• Ability to communicate your thought process clearly. In a collaborative environment such as ours, engineers rarely work in silos: we pair program, comment on each other’s design documents, and enforce peer review of code. We are interested in how effectively you can convey your understanding of a problem and the potential solutions, as well as how you incorporate others into your thought process. We find that we get the best signal when a candidate can think out loud, but please let your interviewer know if you prefer to convey your thoughts via pseudocode or in another written form.
  • Ability to justify technical decisions. While this is closely related to how you communicate your thought process, it additionally requires showcasing your breadth of technical knowledge. Why did you pick a particular data structure in your solution? What are the trade-offs you are making in your design by choosing one option over another? If you don’t explain these things up front, expect your interviewer to ask! Trial and error is okay, but if you are planning on trying something out, state your assumptions and what results you are looking for during the process.
  • Receptiveness to feedback. Showing how you incorporate feedback into your work is an important signal for your potential to learn and grow. If the interviewer nudges you towards a particular solution because they think you might be getting stuck, how do you respond or push back? Do you ask for help when you are stuck? Some folks unfortunately believe that asking questions is a sign of weakness, but we believe that it is both a sign of curiosity as well as a sign of a growth mindset — both things we want from our teammates!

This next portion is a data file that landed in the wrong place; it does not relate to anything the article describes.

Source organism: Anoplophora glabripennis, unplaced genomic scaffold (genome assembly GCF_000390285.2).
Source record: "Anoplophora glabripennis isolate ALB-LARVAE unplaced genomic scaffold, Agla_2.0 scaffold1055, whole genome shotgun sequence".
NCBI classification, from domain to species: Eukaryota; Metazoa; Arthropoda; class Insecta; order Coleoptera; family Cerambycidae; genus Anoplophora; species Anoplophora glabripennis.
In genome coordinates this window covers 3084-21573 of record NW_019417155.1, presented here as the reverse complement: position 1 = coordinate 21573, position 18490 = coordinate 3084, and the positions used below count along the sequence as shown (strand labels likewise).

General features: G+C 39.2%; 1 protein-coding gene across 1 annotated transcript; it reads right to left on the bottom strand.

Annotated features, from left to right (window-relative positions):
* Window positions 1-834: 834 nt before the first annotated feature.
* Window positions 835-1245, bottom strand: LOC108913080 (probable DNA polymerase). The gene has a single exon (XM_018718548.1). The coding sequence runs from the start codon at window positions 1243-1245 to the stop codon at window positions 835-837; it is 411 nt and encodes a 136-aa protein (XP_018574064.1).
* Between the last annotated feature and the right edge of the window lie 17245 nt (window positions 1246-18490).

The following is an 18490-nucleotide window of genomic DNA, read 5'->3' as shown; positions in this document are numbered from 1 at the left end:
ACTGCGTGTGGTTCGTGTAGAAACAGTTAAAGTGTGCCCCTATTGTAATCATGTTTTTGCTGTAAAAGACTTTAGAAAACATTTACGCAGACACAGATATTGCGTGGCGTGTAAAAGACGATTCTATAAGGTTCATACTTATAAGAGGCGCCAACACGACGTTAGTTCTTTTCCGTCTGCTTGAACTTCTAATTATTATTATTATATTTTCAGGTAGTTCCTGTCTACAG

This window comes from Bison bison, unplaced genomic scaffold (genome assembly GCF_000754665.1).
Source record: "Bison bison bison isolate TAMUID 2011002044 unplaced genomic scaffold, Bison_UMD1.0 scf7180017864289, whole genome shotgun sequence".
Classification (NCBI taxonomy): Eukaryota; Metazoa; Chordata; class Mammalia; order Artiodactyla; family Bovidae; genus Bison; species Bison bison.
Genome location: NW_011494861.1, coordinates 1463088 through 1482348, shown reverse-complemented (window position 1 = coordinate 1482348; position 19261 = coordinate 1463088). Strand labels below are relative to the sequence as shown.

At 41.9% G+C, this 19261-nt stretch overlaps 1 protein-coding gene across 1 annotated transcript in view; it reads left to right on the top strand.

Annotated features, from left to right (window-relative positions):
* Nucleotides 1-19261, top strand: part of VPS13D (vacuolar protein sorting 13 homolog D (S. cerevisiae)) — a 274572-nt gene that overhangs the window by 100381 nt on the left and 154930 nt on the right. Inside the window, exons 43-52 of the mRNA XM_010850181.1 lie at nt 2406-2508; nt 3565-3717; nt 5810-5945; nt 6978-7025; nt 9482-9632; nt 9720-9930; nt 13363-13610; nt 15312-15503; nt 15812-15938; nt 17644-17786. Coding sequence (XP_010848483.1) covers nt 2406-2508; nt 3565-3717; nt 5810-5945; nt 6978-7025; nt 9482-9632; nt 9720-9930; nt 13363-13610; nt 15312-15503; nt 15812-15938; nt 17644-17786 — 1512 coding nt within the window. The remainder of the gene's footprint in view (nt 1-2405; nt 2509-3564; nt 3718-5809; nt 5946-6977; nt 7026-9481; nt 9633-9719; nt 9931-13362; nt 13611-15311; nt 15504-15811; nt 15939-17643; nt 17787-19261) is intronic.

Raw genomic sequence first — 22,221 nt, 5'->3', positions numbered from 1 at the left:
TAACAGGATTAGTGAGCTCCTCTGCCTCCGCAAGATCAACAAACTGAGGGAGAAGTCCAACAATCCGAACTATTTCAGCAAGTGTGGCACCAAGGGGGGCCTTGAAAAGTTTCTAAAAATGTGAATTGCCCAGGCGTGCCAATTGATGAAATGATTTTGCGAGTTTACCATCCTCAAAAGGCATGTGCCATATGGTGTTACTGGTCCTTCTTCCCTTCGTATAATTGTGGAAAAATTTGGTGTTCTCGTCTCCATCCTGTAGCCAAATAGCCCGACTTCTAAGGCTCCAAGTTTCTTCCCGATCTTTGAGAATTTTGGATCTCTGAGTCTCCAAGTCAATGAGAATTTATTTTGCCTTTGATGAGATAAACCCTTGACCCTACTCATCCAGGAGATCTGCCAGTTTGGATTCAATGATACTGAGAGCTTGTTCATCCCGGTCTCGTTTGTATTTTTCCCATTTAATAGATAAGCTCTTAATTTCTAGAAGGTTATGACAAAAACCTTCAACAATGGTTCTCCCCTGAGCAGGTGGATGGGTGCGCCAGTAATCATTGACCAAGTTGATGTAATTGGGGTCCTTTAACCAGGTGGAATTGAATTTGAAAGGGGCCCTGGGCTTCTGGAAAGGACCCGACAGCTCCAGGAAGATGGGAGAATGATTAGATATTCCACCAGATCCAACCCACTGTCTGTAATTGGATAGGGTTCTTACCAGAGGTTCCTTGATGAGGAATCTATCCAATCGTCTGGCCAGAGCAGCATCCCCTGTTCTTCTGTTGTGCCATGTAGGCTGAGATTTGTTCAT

• Ability to completely and correctly solve problems. We believe that value is created when a business requirement is fully solved and users have what they need to succeed. Accordingly, at TrialSpark we evaluate one another based on the ultimate impact of our efforts, and that goes for interviews too! Please work with your interviewer to produce a complete and correct solution before you optimize it.

What we are not looking for

Things we do not look for during our interviews:

  1. We are not trying to stump you with trick questions.

We don’t believe in “gotcha” moments or in favoring candidates who just happen to know the “right” algorithm to the problem at hand. We are curious about your problem solving skills, how you respond to new information, and that you can make reasonable decisions. We will do our best to give you the opportunities to put your best foot forward. Take these opportunities to give us more information about your skills, past successes (and failures!) so that we can understand your potential and how you might bring that to our team. Better yet, offer this information proactively!

2. Finishing all pieces of a multi-part problem

Most of our interviews include optional modular components — for example: additional questions, prompts, or unit tests. Our goal is to provide candidates as many opportunities as possible to demonstrate the qualities we are looking for. We never expect a candidate to get to the end of a problem, and we will set this expectation up front as a reminder that you do not need to finish all of its parts. We are not testing your speed or your ability to work under pressure. However, we do need to see that you are making reasonable progress throughout the time given to you and that you are making the right decisions that would lead to a clear and complete solution if given more time.

3. Big O runtime and space complexity

Unfortunately some in the tech industry have developed the habit of asking candidates questions about textbook algorithm implementations and space and runtime complexity. While we do care about the performance of our code at TrialSpark, we aren’t going to ask you specifically for runtime or space complexity in Big O. We will ask you what parts of your code you would improve before shipping, and we might even ask you to improve your code if we have time. If you find it easier to express your thoughts with Big O, that’s great. But if you don’t know the runtime of Dijkstra’s algorithm, that’s fine — we use The Internet for that too!

Come Interview at TrialSpark!

We hope this gives readers insight into what we generally look for in our interview process. We are always open to feedback, so drop a comment below! Interested in working at TrialSpark? Browse our open positions here.